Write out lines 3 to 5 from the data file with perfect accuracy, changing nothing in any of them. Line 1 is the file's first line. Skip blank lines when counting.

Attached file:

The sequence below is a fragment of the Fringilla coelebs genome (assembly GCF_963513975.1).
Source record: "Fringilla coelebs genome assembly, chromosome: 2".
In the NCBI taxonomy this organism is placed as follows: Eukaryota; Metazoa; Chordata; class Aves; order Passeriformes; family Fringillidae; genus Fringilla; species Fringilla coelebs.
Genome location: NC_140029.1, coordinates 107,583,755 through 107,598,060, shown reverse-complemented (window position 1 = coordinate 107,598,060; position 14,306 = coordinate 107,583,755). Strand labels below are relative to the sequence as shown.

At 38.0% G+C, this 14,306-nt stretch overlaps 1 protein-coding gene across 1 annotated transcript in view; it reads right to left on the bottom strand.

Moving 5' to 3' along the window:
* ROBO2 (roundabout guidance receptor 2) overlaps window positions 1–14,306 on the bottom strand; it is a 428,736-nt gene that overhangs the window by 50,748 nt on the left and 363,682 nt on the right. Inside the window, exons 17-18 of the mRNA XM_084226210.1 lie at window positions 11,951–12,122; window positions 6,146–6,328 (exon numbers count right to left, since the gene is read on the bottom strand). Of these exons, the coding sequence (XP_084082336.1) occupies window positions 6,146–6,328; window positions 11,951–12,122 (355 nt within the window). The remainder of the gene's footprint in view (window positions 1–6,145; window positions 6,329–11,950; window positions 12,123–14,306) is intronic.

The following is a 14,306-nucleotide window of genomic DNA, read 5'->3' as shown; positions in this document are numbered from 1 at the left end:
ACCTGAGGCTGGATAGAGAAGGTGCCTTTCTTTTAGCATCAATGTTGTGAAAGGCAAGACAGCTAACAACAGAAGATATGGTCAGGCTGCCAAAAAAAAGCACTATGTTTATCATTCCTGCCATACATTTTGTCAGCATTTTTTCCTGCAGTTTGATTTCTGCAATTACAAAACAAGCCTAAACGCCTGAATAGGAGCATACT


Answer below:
In the NCBI taxonomy this organism is placed as follows: Eukaryota; Metazoa; Chordata; class Aves; order Passeriformes; family Fringillidae; genus Fringilla; species Fringilla coelebs.
Genome location: NC_140029.1, coordinates 107,583,755 through 107,598,060, shown reverse-complemented (window position 1 = coordinate 107,598,060; position 14,306 = coordinate 107,583,755). Strand labels below are relative to the sequence as shown.

At 38.0% G+C, this 14,306-nt stretch overlaps 1 protein-coding gene across 1 annotated transcript in view; it reads right to left on the bottom strand.